Say Hello to the Original* Void

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“We’ve reached peak void,” I said to my assistant the other day, over a charcuterie board and a bottle of Mendoza Malbec, at a place where one generally goes to acquire charcuterie boards and bottles of Mendoza Malbec.

“Define ‘peak void’,” she said belatedly, still staring at a Groupon deal for crystal telepathy healing™ on her phone.

“Peak void,” I said, nibbling condescendingly on a wedge of aged asiago, “is the point at which the number of metal bands with the word ‘void’ in their name becomes so great that it shall tip past the cosmological density parameter, leading us to infinite expansion and, eventually, the heat death of the universe.”

“So,” said my assistant, still swiping and staring at her phone (as is her assistantly wont), “bands with the word ‘void’ in their name are leading us into a true void.”

“Well, a Sean Caroll or even a Neil deGrasse Tyson might quibble over the quantum minutia, but essentially yes.”

“Well then,” my assistant said — “you’re not going to like this.”

She turned her phone around to show me the screen, which displayed her email inbox, which was flooded with promo downloads that had been forwarded to us (me) by The Central Office ov the Toilet ov Hell. At the very top of the queue sat a new promo from a band called…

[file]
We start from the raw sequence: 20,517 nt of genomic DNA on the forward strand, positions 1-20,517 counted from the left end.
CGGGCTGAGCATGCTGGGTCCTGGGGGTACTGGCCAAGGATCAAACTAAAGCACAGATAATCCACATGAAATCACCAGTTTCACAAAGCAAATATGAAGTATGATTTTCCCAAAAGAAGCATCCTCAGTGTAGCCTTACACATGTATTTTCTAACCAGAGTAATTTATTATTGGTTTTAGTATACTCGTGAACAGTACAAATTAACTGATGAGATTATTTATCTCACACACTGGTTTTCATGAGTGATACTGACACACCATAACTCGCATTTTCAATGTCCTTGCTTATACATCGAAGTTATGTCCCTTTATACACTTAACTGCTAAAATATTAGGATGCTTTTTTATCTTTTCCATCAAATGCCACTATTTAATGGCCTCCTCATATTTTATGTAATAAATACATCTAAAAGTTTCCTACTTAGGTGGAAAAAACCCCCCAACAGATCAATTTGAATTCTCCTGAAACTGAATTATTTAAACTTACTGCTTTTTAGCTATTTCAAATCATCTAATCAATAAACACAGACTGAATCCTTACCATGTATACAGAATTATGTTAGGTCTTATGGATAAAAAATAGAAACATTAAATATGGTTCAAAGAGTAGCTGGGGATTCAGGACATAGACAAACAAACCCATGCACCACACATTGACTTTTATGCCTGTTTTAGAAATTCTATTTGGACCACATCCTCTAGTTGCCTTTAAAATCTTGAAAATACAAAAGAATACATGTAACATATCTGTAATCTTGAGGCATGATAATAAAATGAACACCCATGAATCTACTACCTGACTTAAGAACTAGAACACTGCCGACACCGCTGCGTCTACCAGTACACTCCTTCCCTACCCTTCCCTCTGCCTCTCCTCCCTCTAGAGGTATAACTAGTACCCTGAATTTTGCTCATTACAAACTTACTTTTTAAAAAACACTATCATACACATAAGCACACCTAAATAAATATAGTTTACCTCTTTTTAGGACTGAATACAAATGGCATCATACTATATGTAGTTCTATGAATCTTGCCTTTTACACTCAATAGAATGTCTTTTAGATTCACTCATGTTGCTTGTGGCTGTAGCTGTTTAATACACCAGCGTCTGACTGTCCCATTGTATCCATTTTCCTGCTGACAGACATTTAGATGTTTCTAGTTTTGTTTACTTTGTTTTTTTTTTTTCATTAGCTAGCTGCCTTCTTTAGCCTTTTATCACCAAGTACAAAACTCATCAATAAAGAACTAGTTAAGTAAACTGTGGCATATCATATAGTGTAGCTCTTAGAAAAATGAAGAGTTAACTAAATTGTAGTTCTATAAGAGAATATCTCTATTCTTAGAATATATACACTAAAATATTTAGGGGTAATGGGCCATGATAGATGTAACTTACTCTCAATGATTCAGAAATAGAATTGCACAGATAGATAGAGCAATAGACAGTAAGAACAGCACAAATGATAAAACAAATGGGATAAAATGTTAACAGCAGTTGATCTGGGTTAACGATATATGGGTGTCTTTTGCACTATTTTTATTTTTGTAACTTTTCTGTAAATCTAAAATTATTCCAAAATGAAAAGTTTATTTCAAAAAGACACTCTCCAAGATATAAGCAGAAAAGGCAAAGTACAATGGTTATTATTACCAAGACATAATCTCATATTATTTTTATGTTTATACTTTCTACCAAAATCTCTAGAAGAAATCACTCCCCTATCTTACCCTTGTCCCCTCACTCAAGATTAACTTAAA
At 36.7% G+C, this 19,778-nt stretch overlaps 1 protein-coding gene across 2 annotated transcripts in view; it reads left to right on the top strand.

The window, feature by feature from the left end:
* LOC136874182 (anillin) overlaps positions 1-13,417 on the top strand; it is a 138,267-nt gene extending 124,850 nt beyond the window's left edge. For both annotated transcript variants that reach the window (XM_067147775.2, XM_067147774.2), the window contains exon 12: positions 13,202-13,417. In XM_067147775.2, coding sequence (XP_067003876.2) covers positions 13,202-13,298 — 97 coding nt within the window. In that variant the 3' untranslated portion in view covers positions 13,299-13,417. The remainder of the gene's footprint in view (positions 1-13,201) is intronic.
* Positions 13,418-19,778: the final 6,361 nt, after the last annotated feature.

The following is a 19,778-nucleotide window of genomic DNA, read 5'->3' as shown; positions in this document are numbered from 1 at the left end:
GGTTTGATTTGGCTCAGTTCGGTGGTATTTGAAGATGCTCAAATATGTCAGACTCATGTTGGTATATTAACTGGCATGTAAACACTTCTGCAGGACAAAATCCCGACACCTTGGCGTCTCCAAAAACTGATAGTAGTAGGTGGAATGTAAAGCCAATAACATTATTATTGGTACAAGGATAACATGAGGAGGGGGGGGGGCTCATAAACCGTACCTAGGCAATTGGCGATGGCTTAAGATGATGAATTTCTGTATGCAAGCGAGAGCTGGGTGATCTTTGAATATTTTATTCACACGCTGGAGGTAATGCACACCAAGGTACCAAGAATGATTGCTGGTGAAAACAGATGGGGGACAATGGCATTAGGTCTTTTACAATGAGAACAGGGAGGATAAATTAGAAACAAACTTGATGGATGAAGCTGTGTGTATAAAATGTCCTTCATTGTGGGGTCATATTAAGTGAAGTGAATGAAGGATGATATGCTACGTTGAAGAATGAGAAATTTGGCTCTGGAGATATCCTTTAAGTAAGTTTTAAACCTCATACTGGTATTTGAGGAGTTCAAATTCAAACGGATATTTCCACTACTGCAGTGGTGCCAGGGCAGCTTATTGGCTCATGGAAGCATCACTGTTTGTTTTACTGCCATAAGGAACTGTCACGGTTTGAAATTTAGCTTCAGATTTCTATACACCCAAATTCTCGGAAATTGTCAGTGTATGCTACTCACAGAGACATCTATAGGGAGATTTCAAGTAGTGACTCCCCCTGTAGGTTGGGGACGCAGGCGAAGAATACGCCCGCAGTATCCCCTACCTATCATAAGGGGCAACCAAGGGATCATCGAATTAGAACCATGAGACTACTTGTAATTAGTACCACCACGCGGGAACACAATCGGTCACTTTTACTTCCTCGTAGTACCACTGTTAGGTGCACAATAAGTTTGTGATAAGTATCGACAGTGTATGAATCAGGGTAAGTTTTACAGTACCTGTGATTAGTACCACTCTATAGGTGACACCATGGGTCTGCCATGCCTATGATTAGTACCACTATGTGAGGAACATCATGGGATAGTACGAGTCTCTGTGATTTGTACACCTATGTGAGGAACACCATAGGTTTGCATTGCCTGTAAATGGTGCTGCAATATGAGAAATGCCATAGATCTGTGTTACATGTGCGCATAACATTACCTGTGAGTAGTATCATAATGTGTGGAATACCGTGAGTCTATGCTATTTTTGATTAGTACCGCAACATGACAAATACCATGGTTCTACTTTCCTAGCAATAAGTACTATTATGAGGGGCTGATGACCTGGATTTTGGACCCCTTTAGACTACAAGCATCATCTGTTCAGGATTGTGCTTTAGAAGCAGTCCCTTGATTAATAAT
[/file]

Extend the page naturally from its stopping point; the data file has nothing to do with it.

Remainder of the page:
…you guessed it…

Void.

Now, dear reader, before you roll your eyes so hard you pull your medial rectus muscle, let me assure you that this Void is no trend-hopping latecomer to the voidapalooza. Sure, the immaculate and infallible arbiter of all that is metal in music, Ecyclopaedia Metallum, a.k.a The Metal Archives, lists 175 bands with the word “void” in their name. And true, out of these 175, a whopping 12 are simply named Void, one of which spells it “Vøid” and another “Vøid (a.k.a Void)“.  Be all that as it may, the Void of which I speak is the original Void. [*Technically, the thrash metal Voids from Denmark, Greece, and Lithuania respectively all came first, but none of them exist anymore so we’ll allow it –Ed.]

Who is the oldest extant band called Void?

Void is.

BUT WHO IS VOID?

The short version is that Void began life as an afterbirth-covered industrial black metal band, way back when that sort of thing was novel and cool. The ravages of time, puberty, and lineup changes saw them grow into a progressive black metal band with no industrial bits whatsoever. More time, a fully-developed frontal lobe, workforce drudgery, debt, and tragedy led to their maturing into…whatever this is: